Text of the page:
On street corners in Rome, in front of coffee shops or in neighborhood piazzas, one can see an ongoing experiment in how to replace the baci and abbracci: With air kisses? Waves? Namastes? Some lean in and tap elbows — a gesture best accompanied by an eye roll, to acknowledge the weirdness.

Gilbert Halaby, a boutique owner, had been worrying for weeks about a restaurateur in her 70s, and about the restaurant itself — a neighborhood institution with simple pastas and typewriter-printed menus. Halaby shouted with joy when he saw her preparing to reopen. In normal times, he would have given a hug, a kiss.

Instead, he kept a meter away and sprang up and down.

“I love to hug. I love a human touch,” Halaby said. “First moment, after not seeing somebody for a long time. You have to stop yourself.”


He said his goal was to refrain from getting close without “losing the affection.”

Multiple barriers to physical contact are emerging, as Italy begins to reshape itself to the threat of the virus. Many shops require masks and have tape markings on the floor for guidance on distancing. Cafes have installed plexiglass barricades around bars and cashiers. At a major bookstore chain, all employees wear welder-style face guards.

Carlo Carboni, a sociologist at the Polytechnic University of Marche, said he still expected the hugging and kissing to return after the threat of the virus waned.

“Elbow tapping and these other social distance greetings will be but a memory of a circumscribed phase of our lives, I hope,” Carboni said. “It’s not as if the black plague or the Spanish flu managed to change our nature.”

In Spain, which by some measures has been the hardest hit country in Europe, a new kiss-free normal may pose major challenges, said Daniel Chornet, a professor of cultural communication at Saint Louis University’s Madrid Campus.

“Spain is a contact culture. People feel culture deeply,” Chornet said. “They feel bad if they are not able to go on with a ritual or participate in cultural acts.”


Enforcing wide physical distances may be hard, he said, mostly because people may feel embarrassed or uncomfortable being the one who doesn’t kiss.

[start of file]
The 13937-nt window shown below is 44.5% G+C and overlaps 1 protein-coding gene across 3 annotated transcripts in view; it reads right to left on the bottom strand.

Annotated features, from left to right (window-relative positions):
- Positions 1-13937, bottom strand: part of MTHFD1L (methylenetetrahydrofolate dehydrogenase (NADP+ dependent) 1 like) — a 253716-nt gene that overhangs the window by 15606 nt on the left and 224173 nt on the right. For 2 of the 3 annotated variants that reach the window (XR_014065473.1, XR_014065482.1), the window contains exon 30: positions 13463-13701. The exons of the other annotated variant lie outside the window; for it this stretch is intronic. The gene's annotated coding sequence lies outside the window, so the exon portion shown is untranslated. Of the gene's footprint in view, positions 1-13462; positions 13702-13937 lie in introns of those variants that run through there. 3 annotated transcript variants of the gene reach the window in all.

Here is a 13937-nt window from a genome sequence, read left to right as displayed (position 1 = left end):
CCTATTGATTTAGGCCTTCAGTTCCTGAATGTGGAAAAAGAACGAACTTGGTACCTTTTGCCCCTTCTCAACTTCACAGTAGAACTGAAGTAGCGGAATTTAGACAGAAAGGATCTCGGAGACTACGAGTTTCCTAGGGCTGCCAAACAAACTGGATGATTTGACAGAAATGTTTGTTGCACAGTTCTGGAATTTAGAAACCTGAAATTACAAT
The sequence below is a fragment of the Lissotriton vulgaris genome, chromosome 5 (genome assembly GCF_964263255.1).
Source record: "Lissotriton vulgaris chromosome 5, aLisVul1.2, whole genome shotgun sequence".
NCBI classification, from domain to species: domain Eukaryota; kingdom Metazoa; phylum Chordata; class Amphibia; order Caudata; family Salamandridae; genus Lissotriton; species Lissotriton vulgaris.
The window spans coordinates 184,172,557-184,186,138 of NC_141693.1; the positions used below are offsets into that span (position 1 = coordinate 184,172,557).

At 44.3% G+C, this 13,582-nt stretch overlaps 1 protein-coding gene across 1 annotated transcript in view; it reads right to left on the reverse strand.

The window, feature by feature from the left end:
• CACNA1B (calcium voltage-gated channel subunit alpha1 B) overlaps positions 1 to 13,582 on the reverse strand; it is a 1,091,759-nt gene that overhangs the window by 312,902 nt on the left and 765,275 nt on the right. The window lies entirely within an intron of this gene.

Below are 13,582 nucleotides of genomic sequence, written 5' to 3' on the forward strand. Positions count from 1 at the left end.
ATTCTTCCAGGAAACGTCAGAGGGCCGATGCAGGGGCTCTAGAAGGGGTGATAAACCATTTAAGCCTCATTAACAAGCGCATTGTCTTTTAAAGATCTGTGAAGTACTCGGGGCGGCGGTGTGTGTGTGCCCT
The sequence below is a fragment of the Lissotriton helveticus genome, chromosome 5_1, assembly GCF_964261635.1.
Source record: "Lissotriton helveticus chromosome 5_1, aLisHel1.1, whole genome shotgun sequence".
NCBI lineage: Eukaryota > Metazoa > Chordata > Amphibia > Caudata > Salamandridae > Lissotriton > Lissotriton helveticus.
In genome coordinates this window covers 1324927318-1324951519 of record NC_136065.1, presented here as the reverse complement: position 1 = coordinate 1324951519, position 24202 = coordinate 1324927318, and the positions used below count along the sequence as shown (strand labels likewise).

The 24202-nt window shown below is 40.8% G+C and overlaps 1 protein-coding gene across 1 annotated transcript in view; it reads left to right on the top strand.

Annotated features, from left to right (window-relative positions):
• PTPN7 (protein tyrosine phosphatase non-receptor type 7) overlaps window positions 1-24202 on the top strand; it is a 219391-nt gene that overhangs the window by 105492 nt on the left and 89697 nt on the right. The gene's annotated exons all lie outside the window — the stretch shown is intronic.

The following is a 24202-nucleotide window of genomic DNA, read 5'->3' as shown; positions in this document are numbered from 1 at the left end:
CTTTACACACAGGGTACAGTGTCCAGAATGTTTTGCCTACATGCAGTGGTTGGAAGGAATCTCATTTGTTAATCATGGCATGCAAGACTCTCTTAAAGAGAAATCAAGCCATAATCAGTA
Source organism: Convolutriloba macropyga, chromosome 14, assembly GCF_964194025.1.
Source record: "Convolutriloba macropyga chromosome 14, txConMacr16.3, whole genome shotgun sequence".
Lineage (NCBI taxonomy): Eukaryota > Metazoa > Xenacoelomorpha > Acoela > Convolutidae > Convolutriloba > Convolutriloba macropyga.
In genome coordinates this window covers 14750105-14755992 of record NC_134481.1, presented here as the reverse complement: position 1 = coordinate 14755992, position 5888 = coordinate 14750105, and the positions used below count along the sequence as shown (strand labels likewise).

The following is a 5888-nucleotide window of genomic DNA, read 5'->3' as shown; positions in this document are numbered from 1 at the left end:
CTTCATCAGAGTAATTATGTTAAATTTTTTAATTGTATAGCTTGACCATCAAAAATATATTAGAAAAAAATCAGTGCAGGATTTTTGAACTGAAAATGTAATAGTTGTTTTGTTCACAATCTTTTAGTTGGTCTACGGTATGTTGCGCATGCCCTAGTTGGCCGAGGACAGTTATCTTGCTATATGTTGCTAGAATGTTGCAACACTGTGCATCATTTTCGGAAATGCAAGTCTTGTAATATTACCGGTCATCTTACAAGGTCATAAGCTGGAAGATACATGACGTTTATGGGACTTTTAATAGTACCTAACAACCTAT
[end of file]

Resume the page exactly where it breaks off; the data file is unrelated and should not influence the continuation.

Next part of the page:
Chornet said he had urged his 65-year-old mother to refrain from greeting relatives for a Sunday lunch scheduled for next week with two kisses.

“They need to lay down ground rules about how they will communicate nonverbally — in advance,” he said. “In the moment it will be awkward if some are kissing and some aren’t.”

One team at the University of Alicante Foundation determined that Spaniards are greeting each other most commonly with a head nod these days — and that even wearing face masks, people have been able to convey approachability.

“If a person lowers their chin, it means they are pleased and open and there is a connection,” said Javier Torregrosa, a researcher in nonverbal communication who led the work. “If they raise their chin, it is correct recognition, but without connection or approachability.”

Even within European cultures that have been less attached to the kiss greeting, the idea that pecks may be forbidden stirs some passions.


The British have long been on the fence about how to greet each other. It’s like Brexit: they’re in, they’re out, they can’t quite decide. Urban elites who lunch at the Soho House in London often greet each with kisses. Mates in a pub in the Liverpool? Not bloody likely.

But the cheek smooch is already being missed.

“We are, by nature, super-passionate about defending anything that is being taken away from us, good or bad,” said Judi James, a body language expert and author of books including “BodyTalk at Work.”

“We were never very good at it, as most of us had no idea which cheek first and how many kisses to plant, but we were throwing ourselves into it with enthusiasm rather than technique,” she said.

Harlan reported from Rome and Rolfe reported from Madrid. The Washington Post’s Quentin Ariès in Brussels and William Booth in London contributed to this report.